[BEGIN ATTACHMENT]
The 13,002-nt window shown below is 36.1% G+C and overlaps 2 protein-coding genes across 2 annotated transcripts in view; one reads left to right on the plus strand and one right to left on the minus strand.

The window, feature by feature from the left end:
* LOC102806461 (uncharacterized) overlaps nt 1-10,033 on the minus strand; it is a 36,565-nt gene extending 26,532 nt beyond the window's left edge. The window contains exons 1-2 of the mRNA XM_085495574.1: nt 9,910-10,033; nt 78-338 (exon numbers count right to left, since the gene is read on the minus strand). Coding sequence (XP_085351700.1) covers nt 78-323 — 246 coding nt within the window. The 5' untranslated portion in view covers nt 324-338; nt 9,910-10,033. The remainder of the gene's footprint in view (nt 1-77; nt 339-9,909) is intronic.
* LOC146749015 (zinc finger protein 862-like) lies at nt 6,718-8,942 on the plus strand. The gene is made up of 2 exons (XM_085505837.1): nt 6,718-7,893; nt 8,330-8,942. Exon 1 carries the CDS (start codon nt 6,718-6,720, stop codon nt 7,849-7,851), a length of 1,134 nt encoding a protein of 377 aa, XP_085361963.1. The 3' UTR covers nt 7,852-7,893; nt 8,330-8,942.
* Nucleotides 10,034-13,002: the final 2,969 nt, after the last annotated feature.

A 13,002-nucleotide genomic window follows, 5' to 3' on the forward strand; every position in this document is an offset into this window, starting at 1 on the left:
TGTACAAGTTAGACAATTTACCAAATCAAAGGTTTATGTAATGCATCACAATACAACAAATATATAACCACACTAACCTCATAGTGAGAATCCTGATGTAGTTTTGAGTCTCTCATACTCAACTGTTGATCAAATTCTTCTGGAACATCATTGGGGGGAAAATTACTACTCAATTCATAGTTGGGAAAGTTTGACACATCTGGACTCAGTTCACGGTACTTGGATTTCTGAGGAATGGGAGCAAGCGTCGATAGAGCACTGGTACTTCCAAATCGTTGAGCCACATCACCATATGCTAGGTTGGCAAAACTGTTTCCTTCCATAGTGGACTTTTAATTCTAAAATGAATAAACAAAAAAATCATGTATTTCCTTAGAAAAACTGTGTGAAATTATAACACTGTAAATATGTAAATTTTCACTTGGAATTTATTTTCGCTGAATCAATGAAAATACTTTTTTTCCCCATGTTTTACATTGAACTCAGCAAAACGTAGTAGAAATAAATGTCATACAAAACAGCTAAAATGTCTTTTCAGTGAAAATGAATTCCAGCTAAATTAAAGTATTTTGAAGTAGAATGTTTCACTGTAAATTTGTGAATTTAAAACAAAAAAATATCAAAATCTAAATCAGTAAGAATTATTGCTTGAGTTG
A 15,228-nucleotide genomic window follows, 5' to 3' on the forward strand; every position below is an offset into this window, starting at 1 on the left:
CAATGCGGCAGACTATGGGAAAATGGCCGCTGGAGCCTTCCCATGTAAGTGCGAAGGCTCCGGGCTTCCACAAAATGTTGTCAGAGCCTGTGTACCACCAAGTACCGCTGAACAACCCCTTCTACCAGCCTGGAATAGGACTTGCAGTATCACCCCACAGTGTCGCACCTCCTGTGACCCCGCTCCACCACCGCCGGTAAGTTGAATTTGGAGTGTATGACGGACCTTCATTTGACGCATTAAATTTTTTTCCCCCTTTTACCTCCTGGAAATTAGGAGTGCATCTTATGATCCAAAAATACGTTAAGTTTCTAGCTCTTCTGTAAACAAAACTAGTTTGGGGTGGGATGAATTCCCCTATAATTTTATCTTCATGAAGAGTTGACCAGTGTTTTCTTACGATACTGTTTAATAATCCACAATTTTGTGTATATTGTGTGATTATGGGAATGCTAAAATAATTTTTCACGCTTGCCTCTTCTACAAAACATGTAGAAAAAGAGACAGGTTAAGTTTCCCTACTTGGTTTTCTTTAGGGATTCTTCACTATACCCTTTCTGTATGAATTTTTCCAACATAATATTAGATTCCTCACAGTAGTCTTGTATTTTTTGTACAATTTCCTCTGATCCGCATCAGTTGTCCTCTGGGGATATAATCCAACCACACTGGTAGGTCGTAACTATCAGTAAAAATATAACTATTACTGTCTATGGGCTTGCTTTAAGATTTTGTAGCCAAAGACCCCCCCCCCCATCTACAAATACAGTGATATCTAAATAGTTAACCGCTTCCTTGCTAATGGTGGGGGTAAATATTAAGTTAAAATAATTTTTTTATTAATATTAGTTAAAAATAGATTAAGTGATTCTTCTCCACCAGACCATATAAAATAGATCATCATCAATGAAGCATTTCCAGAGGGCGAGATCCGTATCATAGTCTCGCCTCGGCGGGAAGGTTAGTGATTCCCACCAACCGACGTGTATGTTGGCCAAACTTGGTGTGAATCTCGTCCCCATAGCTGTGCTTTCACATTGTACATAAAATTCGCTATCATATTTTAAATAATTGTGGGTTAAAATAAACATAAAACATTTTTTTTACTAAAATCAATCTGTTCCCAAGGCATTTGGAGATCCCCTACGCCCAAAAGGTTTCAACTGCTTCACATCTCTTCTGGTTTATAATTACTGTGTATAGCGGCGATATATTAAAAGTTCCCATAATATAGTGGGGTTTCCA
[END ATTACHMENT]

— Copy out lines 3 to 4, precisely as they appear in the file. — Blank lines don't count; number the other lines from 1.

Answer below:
* LOC102806461 (uncharacterized) overlaps nt 1-10,033 on the minus strand; it is a 36,565-nt gene extending 26,532 nt beyond the window's left edge. The window contains exons 1-2 of the mRNA XM_085495574.1: nt 9,910-10,033; nt 78-338 (exon numbers count right to left, since the gene is read on the minus strand). Coding sequence (XP_085351700.1) covers nt 78-323 — 246 coding nt within the window. The 5' untranslated portion in view covers nt 324-338; nt 9,910-10,033. The remainder of the gene's footprint in view (nt 1-77; nt 339-9,909) is intronic.
* LOC146749015 (zinc finger protein 862-like) lies at nt 6,718-8,942 on the plus strand. The gene is made up of 2 exons (XM_085505837.1): nt 6,718-7,893; nt 8,330-8,942. Exon 1 carries the CDS (start codon nt 6,718-6,720, stop codon nt 7,849-7,851), a length of 1,134 nt encoding a protein of 377 aa, XP_085361963.1. The 3' UTR covers nt 7,852-7,893; nt 8,330-8,942.